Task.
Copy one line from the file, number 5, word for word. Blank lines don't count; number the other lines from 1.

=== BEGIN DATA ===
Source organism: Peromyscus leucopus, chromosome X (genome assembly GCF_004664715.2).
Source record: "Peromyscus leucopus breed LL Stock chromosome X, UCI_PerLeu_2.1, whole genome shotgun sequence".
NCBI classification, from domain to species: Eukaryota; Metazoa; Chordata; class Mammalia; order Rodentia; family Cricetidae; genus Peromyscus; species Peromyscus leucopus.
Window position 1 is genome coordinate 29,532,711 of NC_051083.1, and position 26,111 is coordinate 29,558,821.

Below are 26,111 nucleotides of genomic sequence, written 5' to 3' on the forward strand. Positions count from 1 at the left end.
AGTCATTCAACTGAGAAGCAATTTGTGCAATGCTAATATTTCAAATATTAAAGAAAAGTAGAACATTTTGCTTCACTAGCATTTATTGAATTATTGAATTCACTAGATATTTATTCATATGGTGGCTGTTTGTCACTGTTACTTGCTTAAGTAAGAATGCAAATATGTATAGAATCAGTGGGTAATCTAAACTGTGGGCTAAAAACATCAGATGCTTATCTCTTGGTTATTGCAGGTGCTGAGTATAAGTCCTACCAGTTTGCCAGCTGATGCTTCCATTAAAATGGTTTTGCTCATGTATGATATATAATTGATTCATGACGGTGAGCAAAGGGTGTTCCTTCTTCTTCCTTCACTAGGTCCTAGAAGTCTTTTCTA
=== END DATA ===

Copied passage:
Below are 26,111 nucleotides of genomic sequence, written 5' to 3' on the forward strand. Positions count from 1 at the left end.